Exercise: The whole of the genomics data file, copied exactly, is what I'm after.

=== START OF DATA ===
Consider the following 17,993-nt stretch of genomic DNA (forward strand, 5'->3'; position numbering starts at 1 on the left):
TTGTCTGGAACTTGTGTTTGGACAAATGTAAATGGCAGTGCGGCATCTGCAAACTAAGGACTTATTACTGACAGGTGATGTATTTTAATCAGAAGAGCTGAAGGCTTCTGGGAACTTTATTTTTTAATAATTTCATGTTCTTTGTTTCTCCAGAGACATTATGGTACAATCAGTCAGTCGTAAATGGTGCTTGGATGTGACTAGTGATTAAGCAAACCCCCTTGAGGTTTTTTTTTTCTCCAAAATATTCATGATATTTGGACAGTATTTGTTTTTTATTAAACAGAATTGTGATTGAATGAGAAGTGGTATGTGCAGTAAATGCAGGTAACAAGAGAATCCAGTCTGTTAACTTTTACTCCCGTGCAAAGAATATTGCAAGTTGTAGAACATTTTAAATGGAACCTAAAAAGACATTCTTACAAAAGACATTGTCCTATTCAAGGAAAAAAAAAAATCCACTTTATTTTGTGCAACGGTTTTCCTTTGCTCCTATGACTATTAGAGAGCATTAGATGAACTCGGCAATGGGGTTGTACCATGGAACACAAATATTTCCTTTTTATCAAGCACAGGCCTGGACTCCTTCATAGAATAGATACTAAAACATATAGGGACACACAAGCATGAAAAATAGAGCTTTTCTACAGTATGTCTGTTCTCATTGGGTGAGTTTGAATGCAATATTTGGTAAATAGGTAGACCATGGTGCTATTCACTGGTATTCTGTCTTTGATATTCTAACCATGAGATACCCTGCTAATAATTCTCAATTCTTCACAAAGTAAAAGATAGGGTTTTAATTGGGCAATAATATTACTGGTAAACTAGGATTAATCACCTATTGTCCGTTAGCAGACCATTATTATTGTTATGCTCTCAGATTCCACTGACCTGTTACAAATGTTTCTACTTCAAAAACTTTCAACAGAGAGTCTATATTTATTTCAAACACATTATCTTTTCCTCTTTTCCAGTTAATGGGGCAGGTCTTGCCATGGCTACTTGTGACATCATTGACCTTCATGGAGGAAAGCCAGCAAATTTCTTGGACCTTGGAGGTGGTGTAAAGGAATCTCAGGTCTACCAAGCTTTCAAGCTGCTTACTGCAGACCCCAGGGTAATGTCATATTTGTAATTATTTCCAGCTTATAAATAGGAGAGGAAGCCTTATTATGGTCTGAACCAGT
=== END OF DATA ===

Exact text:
Consider the following 17,993-nt stretch of genomic DNA (forward strand, 5'->3'; position numbering starts at 1 on the left):
TTGTCTGGAACTTGTGTTTGGACAAATGTAAATGGCAGTGCGGCATCTGCAAACTAAGGACTTATTACTGACAGGTGATGTATTTTAATCAGAAGAGCTGAAGGCTTCTGGGAACTTTATTTTTTAATAATTTCATGTTCTTTGTTTCTCCAGAGACATTATGGTACAATCAGTCAGTCGTAAATGGTGCTTGGATGTGACTAGTGATTAAGCAAACCCCCTTGAGGTTTTTTTTTTCTCCAAAATATTCATGATATTTGGACAGTATTTGTTTTTTATTAAACAGAATTGTGATTGAATGAGAAGTGGTATGTGCAGTAAATGCAGGTAACAAGAGAATCCAGTCTGTTAACTTTTACTCCCGTGCAAAGAATATTGCAAGTTGTAGAACATTTTAAATGGAACCTAAAAAGACATTCTTACAAAAGACATTGTCCTATTCAAGGAAAAAAAAAAATCCACTTTATTTTGTGCAACGGTTTTCCTTTGCTCCTATGACTATTAGAGAGCATTAGATGAACTCGGCAATGGGGTTGTACCATGGAACACAAATATTTCCTTTTTATCAAGCACAGGCCTGGACTCCTTCATAGAATAGATACTAAAACATATAGGGACACACAAGCATGAAAAATAGAGCTTTTCTACAGTATGTCTGTTCTCATTGGGTGAGTTTGAATGCAATATTTGGTAAATAGGTAGACCATGGTGCTATTCACTGGTATTCTGTCTTTGATATTCTAACCATGAGATACCCTGCTAATAATTCTCAATTCTTCACAAAGTAAAAGATAGGGTTTTAATTGGGCAATAATATTACTGGTAAACTAGGATTAATCACCTATTGTCCGTTAGCAGACCATTATTATTGTTATGCTCTCAGATTCCACTGACCTGTTACAAATGTTTCTACTTCAAAAACTTTCAACAGAGAGTCTATATTTATTTCAAACACATTATCTTTTCCTCTTTTCCAGTTAATGGGGCAGGTCTTGCCATGGCTACTTGTGACATCATTGACCTTCATGGAGGAAAGCCAGCAAATTTCTTGGACCTTGGAGGTGGTGTAAAGGAATCTCAGGTCTACCAAGCTTTCAAGCTGCTTACTGCAGACCCCAGGGTAATGTCATATTTGTAATTATTTCCAGCTTATAAATAGGAGAGGAAGCCTTATTATGGTCTGAACCAGT